Stuttgart Fire Brigade Museum charts history of firefighting

Courtesy of Feuerwehr-Museum Stuttgart

Story & photos by Carola Meusel
USAG Stuttgart Public Affairs Office

Most children love the sight and sounds of a fire truck. For an up close and personal look, the “Feuerwehr-Museum,” or fire fighter museum, in Stuttgart-Münster offers a chance to see, touch and experience all there is to know about the Stuttgart Fire Department.

The museum aims to depict the evolution of the Stuttgart Fire Department, as well as the history of the firefighting profession, according to Bernd Jung, chairman of the Feuerwehrverein Stuttgart, an association that founded the museum in 2001.

“By showcasing the development of firefighting from past to present, we can educate visitors and Stuttgart residents, as well as our firefighter trainees so that they can learn from history and apply this knowledge to their present job,” Jung said.

The Feuerwehr-Museum is located in a historic building from 1906 that formerly housed a machine factory. Today, in an area of 2,500 square meters, visitors can view fire extinguisher equipment that was used between 1480 and 1850; past and present fire alarm systems; extendable, portable and aerial ladders; hoses; nozzles; pike poles; as well as uniforms and patches, helmets, and respiratory protection equipment to include self-contained breathing apparatuses and resuscitation equipment. Manually-operated fire carriages from the early 1800s are also a highlight of the exhibition, according to Jung.

The ground floor displays feature 25 fire trucks from the 1940s up to the 1980s to include fire engines, aerial ladders, a heavy rescue hydraulic crane, a snorkel (articulated platform), and a heavy rescue truck specifically for use on railways. All vehicles were used by the Stuttgart Fire Department.

According to Jung, the history of firefighting dates back to the Roman Emperor Augustus who utilized his Soldiers to extinguish fires. The exhibition at the museum, however, begins in the Middle Ages when fire fighting was a rather unstructured and sometimes chaotic endeavor, according to Jung.

Some may be surprised to find wooden buckets (Bütten) that were typically used by winemakers to collect grapes. Many times the buckets were filled with water and used to combat fires. It also was common practice that married couples received a “Feuerlöscheimer” (fire bucket) from the town hall. Depending on the couples’ status, the buckets were made out of leather, fiber or willow tree branches, Jung said. Back then, bucket brigades were used to combat fires.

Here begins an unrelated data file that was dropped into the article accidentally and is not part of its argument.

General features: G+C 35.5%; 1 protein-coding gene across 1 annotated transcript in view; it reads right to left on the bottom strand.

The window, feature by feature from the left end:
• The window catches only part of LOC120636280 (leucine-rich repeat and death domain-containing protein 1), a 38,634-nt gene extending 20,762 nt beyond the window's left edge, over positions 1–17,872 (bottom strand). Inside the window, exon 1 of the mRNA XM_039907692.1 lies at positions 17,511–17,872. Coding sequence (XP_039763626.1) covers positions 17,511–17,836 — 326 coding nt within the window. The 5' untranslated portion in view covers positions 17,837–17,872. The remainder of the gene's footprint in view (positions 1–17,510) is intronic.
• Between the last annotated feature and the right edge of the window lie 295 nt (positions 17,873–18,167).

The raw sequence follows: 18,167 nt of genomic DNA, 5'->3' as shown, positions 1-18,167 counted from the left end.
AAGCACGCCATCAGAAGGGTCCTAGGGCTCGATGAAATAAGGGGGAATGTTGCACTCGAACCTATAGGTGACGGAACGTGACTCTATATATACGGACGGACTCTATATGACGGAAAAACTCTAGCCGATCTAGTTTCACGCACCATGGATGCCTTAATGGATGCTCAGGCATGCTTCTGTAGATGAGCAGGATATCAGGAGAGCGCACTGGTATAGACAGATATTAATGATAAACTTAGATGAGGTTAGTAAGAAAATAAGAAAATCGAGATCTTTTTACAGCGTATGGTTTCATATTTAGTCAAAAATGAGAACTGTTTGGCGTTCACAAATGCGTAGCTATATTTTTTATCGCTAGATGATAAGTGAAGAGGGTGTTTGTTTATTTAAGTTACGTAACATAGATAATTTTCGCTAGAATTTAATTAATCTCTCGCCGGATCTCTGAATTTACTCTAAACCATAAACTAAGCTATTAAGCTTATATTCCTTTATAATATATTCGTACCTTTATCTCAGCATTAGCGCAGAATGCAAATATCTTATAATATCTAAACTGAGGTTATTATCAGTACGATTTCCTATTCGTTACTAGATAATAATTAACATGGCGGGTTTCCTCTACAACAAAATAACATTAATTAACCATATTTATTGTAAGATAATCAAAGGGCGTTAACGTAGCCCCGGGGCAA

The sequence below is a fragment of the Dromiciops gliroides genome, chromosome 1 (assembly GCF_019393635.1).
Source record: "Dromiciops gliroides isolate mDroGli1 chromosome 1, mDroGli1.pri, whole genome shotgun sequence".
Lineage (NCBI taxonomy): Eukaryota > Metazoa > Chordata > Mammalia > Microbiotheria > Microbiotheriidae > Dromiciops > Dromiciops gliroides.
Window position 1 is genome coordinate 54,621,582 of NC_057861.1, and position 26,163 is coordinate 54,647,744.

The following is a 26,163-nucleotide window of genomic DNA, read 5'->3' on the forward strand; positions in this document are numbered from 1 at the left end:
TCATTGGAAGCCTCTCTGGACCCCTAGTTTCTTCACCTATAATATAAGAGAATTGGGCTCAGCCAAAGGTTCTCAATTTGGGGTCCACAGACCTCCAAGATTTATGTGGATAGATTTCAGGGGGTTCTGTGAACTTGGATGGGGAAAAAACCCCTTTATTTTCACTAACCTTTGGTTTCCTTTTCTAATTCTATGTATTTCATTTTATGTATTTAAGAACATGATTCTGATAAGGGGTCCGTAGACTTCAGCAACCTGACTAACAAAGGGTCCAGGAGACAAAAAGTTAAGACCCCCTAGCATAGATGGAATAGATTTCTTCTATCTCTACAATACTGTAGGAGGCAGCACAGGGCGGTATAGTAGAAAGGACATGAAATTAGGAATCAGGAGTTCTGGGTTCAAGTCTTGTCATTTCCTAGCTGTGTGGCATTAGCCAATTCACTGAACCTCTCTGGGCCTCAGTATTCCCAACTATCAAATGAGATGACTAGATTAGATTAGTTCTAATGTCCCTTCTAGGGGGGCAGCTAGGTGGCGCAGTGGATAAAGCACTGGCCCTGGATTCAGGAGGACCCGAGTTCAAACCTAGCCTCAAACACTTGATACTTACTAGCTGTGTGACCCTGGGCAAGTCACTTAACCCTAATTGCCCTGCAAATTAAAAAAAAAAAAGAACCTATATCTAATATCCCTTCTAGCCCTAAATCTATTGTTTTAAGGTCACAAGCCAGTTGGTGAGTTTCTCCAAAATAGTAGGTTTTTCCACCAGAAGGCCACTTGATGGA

Stuttgart’s first fire extinguishing procedures were formulated by Count Eberhard im Bart of Württemberg in 1492, and described methods to combat fires in the city, Jung said.
During the 19th century, firefighting became a more organized and military structured task with the foundation of tactical units, squads, companies, battalions and fire captains and adjutants giving orders to effectively protect live and property.

The pioneers were Conrad Dietrich Magirus, a businessman and inventor from Ulm, and Carl Metz, a mechanical engineer from Heidelberg. Metz manufactured manual-pump apparatuses that were revolutionary for combating fire. Metz also was the founder of volunteer fire brigades.
The Magirus Company started to produce fire fighting vehicles in 1866. At his fire apparatus company, Magirus also invented the turntable ladder (aerial apparatus), which became essential firefighting equipment.

Stuttgart’s professional fire brigade was founded Nov. 2, 1891. Its first fire chief, Bruno Jacoby, who served from 1891 to 1918, was known as “Brand Jacob,” or Fire Jacob.
Some of Stuttgart’s historic fires, such as the fire at the Old Castle on Dec. 21, 1932, are also illustrated. It took the fire department 10 days to finally control the fire, and three fire fighters lost their lives in the flames.Photos of Stuttgart’s fire prevention week from 1947 at Schlossplatz are also displayed.

In 1970, Stuttgart’s Fire Department received an emergency physician’s vehicle. Two of them are on display at the museum.

“Emergency medical service also is a major task for fire departments, since the fire fighters often are the first ones on site,” said Karl Doersam, U.S. Army Garrison Stuttgart’s fire chief.

Historical automobile enthusiasts will enjoy the “GM 26-1,” the first snorkel operated by a German municipal fire department in 1966, as well as the “KW16”, a heavy rescue hydraulic crane manufactured by Magirus Deutz, also a first with Stuttgart in 1957.

“The museum gives a broad overview from the beginnings of fire fighting to technical improvements. With all the exhibits, people can not only visually trace back that history, but also touch it,” Doersam said.

While all information displays are in German, fear not, the exhibits of trucks and equipment don’t require translation.

The Feuerwehr-Museum is located at Murgtalstrasse 60, 70376 Stuttgart and is open every first Saturday and every third Sunday of the month from 10 a.m. to 4 p.m., or by appointment.

For English guided tours, call civ. 0711-50660 (Integrierte Leitstelle Stuttgart/Stuttgart Fire Department Control Center).

Children 10 years old or younger are free. For ticket cost and more information, visit here.

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